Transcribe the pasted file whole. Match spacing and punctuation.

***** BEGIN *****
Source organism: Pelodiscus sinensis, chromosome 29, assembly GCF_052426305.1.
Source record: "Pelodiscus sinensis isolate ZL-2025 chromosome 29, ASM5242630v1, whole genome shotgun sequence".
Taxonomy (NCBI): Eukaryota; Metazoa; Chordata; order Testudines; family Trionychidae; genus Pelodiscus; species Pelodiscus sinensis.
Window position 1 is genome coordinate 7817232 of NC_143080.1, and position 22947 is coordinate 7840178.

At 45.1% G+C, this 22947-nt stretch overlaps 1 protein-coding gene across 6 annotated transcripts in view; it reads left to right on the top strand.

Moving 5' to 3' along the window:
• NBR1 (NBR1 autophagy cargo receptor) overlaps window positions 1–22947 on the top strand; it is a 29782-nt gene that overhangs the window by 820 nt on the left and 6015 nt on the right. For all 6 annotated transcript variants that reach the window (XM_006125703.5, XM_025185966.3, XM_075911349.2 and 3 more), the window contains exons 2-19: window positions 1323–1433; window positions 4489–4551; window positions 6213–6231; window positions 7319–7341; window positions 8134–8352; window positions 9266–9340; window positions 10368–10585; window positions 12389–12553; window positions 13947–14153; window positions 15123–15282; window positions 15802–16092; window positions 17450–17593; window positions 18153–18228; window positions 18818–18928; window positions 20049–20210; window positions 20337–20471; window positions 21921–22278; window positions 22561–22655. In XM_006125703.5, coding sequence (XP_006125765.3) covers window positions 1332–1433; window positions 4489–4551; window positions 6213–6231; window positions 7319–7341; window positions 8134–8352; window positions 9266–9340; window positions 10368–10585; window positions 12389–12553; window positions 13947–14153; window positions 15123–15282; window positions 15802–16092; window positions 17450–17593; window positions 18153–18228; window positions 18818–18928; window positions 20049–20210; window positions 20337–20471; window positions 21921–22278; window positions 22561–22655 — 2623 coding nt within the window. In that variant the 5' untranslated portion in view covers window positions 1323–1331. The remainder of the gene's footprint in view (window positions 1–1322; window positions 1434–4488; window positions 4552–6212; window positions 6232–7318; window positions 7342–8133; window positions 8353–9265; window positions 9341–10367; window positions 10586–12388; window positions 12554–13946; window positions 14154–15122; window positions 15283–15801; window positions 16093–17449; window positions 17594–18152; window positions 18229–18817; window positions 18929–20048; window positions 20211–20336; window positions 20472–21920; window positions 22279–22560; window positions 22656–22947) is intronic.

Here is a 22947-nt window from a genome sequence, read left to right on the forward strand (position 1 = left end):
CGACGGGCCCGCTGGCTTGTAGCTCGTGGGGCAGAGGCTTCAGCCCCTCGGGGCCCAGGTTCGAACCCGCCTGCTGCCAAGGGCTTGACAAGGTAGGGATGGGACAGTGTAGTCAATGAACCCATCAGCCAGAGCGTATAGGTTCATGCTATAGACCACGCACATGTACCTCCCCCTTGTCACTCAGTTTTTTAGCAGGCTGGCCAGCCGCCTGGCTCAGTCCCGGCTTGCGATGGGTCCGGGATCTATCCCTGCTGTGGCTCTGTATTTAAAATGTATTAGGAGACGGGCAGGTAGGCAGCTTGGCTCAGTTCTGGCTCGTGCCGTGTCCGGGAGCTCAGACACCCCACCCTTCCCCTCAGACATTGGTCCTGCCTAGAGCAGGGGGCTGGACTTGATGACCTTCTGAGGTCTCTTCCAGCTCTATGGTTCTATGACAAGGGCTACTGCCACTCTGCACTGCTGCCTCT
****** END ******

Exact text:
Source organism: Pelodiscus sinensis, chromosome 29, assembly GCF_052426305.1.
Source record: "Pelodiscus sinensis isolate ZL-2025 chromosome 29, ASM5242630v1, whole genome shotgun sequence".
Taxonomy (NCBI): Eukaryota; Metazoa; Chordata; order Testudines; family Trionychidae; genus Pelodiscus; species Pelodiscus sinensis.
Window position 1 is genome coordinate 7817232 of NC_143080.1, and position 22947 is coordinate 7840178.

At 45.1% G+C, this 22947-nt stretch overlaps 1 protein-coding gene across 6 annotated transcripts in view; it reads left to right on the top strand.

Moving 5' to 3' along the window:
• NBR1 (NBR1 autophagy cargo receptor) overlaps window positions 1–22947 on the top strand; it is a 29782-nt gene that overhangs the window by 820 nt on the left and 6015 nt on the right. For all 6 annotated transcript variants that reach the window (XM_006125703.5, XM_025185966.3, XM_075911349.2 and 3 more), the window contains exons 2-19: window positions 1323–1433; window positions 4489–4551; window positions 6213–6231; window positions 7319–7341; window positions 8134–8352; window positions 9266–9340; window positions 10368–10585; window positions 12389–12553; window positions 13947–14153; window positions 15123–15282; window positions 15802–16092; window positions 17450–17593; window positions 18153–18228; window positions 18818–18928; window positions 20049–20210; window positions 20337–20471; window positions 21921–22278; window positions 22561–22655. In XM_006125703.5, coding sequence (XP_006125765.3) covers window positions 1332–1433; window positions 4489–4551; window positions 6213–6231; window positions 7319–7341; window positions 8134–8352; window positions 9266–9340; window positions 10368–10585; window positions 12389–12553; window positions 13947–14153; window positions 15123–15282; window positions 15802–16092; window positions 17450–17593; window positions 18153–18228; window positions 18818–18928; window positions 20049–20210; window positions 20337–20471; window positions 21921–22278; window positions 22561–22655 — 2623 coding nt within the window. In that variant the 5' untranslated portion in view covers window positions 1323–1331. The remainder of the gene's footprint in view (window positions 1–1322; window positions 1434–4488; window positions 4552–6212; window positions 6232–7318; window positions 7342–8133; window positions 8353–9265; window positions 9341–10367; window positions 10586–12388; window positions 12554–13946; window positions 14154–15122; window positions 15283–15801; window positions 16093–17449; window positions 17594–18152; window positions 18229–18817; window positions 18929–20048; window positions 20211–20336; window positions 20472–21920; window positions 22279–22560; window positions 22656–22947) is intronic.

Here is a 22947-nt window from a genome sequence, read left to right on the forward strand (position 1 = left end):
CGACGGGCCCGCTGGCTTGTAGCTCGTGGGGCAGAGGCTTCAGCCCCTCGGGGCCCAGGTTCGAACCCGCCTGCTGCCAAGGGCTTGACAAGGTAGGGATGGGACAGTGTAGTCAATGAACCCATCAGCCAGAGCGTATAGGTTCATGCTATAGACCACGCACATGTACCTCCCCCTTGTCACTCAGTTTTTTAGCAGGCTGGCCAGCCGCCTGGCTCAGTCCCGGCTTGCGATGGGTCCGGGATCTATCCCTGCTGTGGCTCTGTATTTAAAATGTATTAGGAGACGGGCAGGTAGGCAGCTTGGCTCAGTTCTGGCTCGTGCCGTGTCCGGGAGCTCAGACACCCCACCCTTCCCCTCAGACATTGGTCCTGCCTAGAGCAGGGGGCTGGACTTGATGACCTTCTGAGGTCTCTTCCAGCTCTATGGTTCTATGACAAGGGCTACTGCCACTCTGCACTGCTGCCTCT